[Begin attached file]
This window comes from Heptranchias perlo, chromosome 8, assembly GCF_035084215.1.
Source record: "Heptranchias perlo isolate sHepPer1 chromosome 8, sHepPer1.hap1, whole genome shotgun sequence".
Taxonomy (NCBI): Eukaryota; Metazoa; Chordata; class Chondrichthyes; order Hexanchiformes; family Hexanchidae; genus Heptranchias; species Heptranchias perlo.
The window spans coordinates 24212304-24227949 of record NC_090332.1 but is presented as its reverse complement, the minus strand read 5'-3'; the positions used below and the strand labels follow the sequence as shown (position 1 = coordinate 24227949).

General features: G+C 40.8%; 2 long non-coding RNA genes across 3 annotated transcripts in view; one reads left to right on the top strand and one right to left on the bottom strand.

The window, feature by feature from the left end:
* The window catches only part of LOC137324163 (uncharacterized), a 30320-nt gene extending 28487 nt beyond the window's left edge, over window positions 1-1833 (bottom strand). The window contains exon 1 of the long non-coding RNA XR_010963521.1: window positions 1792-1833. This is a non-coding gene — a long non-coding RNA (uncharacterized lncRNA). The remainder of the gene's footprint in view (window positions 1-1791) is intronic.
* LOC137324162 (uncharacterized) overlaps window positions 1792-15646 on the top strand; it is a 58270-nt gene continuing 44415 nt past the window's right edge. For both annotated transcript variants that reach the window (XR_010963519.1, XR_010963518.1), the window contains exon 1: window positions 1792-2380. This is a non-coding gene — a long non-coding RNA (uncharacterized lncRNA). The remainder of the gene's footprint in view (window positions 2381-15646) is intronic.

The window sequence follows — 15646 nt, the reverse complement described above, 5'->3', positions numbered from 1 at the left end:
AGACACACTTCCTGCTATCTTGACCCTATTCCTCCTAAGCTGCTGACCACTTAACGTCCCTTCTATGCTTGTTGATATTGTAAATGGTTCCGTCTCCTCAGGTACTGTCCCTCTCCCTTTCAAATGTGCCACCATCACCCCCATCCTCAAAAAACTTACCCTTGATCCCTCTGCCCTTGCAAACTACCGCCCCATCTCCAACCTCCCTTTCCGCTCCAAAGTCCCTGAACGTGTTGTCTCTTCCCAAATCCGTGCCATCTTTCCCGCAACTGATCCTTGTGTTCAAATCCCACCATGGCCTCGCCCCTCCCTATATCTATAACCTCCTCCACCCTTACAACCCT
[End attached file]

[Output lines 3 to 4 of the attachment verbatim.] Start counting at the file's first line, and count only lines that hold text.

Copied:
Taxonomy (NCBI): Eukaryota; Metazoa; Chordata; class Chondrichthyes; order Hexanchiformes; family Hexanchidae; genus Heptranchias; species Heptranchias perlo.
The window spans coordinates 24212304-24227949 of record NC_090332.1 but is presented as its reverse complement, the minus strand read 5'-3'; the positions used below and the strand labels follow the sequence as shown (position 1 = coordinate 24227949).